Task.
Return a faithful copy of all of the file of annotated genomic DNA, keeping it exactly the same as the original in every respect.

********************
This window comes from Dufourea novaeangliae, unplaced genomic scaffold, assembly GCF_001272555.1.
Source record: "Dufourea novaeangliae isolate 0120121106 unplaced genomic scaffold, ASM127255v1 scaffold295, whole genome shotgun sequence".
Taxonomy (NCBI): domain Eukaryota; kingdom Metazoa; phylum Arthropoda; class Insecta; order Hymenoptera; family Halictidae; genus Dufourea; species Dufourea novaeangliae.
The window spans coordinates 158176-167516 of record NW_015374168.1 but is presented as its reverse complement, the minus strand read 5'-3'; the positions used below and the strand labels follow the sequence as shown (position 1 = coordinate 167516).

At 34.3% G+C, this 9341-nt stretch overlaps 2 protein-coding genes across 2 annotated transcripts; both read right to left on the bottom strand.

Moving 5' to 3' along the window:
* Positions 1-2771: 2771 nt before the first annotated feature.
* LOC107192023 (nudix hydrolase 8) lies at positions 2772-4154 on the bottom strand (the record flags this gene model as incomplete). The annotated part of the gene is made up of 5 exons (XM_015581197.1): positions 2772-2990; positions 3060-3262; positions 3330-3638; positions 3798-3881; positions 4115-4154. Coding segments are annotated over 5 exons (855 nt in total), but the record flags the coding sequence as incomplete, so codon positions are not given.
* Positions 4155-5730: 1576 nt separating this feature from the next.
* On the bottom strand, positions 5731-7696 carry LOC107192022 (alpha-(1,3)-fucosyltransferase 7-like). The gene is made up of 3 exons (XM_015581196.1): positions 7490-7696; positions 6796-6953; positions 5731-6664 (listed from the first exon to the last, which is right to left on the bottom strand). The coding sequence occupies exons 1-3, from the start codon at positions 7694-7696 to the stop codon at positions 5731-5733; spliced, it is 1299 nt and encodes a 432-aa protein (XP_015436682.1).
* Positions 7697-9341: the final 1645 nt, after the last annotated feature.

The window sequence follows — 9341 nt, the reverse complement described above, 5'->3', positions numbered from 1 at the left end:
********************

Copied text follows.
This window comes from Dufourea novaeangliae, unplaced genomic scaffold, assembly GCF_001272555.1.
Source record: "Dufourea novaeangliae isolate 0120121106 unplaced genomic scaffold, ASM127255v1 scaffold295, whole genome shotgun sequence".
Taxonomy (NCBI): domain Eukaryota; kingdom Metazoa; phylum Arthropoda; class Insecta; order Hymenoptera; family Halictidae; genus Dufourea; species Dufourea novaeangliae.
The window spans coordinates 158176-167516 of record NW_015374168.1 but is presented as its reverse complement, the minus strand read 5'-3'; the positions used below and the strand labels follow the sequence as shown (position 1 = coordinate 167516).

At 34.3% G+C, this 9341-nt stretch overlaps 2 protein-coding genes across 2 annotated transcripts; both read right to left on the bottom strand.

Moving 5' to 3' along the window:
* Positions 1-2771: 2771 nt before the first annotated feature.
* LOC107192023 (nudix hydrolase 8) lies at positions 2772-4154 on the bottom strand (the record flags this gene model as incomplete). The annotated part of the gene is made up of 5 exons (XM_015581197.1): positions 2772-2990; positions 3060-3262; positions 3330-3638; positions 3798-3881; positions 4115-4154. Coding segments are annotated over 5 exons (855 nt in total), but the record flags the coding sequence as incomplete, so codon positions are not given.
* Positions 4155-5730: 1576 nt separating this feature from the next.
* On the bottom strand, positions 5731-7696 carry LOC107192022 (alpha-(1,3)-fucosyltransferase 7-like). The gene is made up of 3 exons (XM_015581196.1): positions 7490-7696; positions 6796-6953; positions 5731-6664 (listed from the first exon to the last, which is right to left on the bottom strand). The coding sequence occupies exons 1-3, from the start codon at positions 7694-7696 to the stop codon at positions 5731-5733; spliced, it is 1299 nt and encodes a 432-aa protein (XP_015436682.1).
* Positions 7697-9341: the final 1645 nt, after the last annotated feature.

The window sequence follows — 9341 nt, the reverse complement described above, 5'->3', positions numbered from 1 at the left end: